Gluconeogenesis: Definition, Function, & Mechanism

Gluconeogenesis Definition

The metabolic process in which non-carbohydrate precursors are transformed into glucose. Glucose which is the most widely used aldohexose is required to carry vital biochemical functions in a body.

It serves as an energy source in aerobic and anaerobic respiration as well as fermentation. In the glycolysis process, glucose is oxidized to produce metabolic energy (e.g. ATP). Glucose provides the most energy required in the brain for psychological and mental processes.

Thus, it is essential to maintain an appropriate level of blood glucose. One of the ways glucose is synthesized in our body is via glycogenolysis. In this process, stored glycogen in the liver undergoes degradation to provide glucose.

Another way of synthesizing glucose is gluconeogenesis. It is a process wherein non-carbohydrate precursors such as pyruvate, lactate, and glucogenic amino acids are metabolized to synthesize glucose.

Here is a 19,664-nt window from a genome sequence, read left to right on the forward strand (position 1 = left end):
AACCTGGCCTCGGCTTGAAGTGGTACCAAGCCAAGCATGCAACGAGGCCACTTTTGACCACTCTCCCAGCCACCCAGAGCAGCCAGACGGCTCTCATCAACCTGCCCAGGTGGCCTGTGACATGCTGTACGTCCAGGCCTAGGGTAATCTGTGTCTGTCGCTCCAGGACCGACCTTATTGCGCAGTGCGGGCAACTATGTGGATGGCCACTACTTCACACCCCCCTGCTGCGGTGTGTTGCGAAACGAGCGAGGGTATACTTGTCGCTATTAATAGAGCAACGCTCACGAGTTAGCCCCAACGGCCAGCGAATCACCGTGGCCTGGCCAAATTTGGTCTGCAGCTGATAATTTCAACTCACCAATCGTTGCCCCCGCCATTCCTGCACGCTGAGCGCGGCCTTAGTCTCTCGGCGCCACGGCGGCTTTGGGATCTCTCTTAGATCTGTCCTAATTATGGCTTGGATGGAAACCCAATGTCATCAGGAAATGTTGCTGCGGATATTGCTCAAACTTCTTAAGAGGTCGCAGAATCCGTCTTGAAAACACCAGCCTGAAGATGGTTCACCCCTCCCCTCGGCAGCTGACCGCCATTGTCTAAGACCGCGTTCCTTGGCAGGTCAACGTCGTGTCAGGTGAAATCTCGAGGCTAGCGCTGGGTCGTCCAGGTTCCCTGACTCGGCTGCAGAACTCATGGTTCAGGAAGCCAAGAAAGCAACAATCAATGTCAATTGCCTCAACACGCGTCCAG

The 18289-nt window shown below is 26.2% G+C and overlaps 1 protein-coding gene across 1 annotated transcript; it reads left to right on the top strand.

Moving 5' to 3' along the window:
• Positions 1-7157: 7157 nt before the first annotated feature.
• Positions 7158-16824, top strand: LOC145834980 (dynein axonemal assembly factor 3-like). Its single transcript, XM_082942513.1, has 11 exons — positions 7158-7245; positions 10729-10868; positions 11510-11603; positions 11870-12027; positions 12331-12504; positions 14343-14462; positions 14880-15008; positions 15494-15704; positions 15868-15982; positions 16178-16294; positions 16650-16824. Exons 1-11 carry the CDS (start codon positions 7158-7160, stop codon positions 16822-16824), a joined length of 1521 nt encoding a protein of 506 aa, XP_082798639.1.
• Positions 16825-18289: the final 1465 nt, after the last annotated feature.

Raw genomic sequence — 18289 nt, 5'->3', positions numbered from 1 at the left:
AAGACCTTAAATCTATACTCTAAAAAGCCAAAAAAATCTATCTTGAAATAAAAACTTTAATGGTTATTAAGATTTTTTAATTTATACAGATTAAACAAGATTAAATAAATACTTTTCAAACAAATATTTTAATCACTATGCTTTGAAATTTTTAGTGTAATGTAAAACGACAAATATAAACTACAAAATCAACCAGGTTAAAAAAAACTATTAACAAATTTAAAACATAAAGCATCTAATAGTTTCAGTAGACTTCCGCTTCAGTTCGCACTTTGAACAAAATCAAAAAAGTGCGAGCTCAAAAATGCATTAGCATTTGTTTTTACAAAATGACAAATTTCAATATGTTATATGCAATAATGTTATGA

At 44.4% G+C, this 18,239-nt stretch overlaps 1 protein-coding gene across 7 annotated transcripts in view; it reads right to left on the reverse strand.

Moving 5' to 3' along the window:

Since in glycolysis, glucose is converted to pyruvate and in gluconeogenesis, pyruvate is converted to glucose, gluconeogenesis is the reverse of glycolysis. Gluconeogenesis takes occurs in the liver cells of humans and other vertebrates. It occurs during fasting or intense exercise.

The process starts in the mitochondria and ends in the lumen region of the endoplasmic reticulum. Once glucose-6-phosphatase is hydrolyzed o form glucose by the enzyme glucose-6-phosphatase, it is then shuttled to cytoplasm from the endoplasmic reticulum. 

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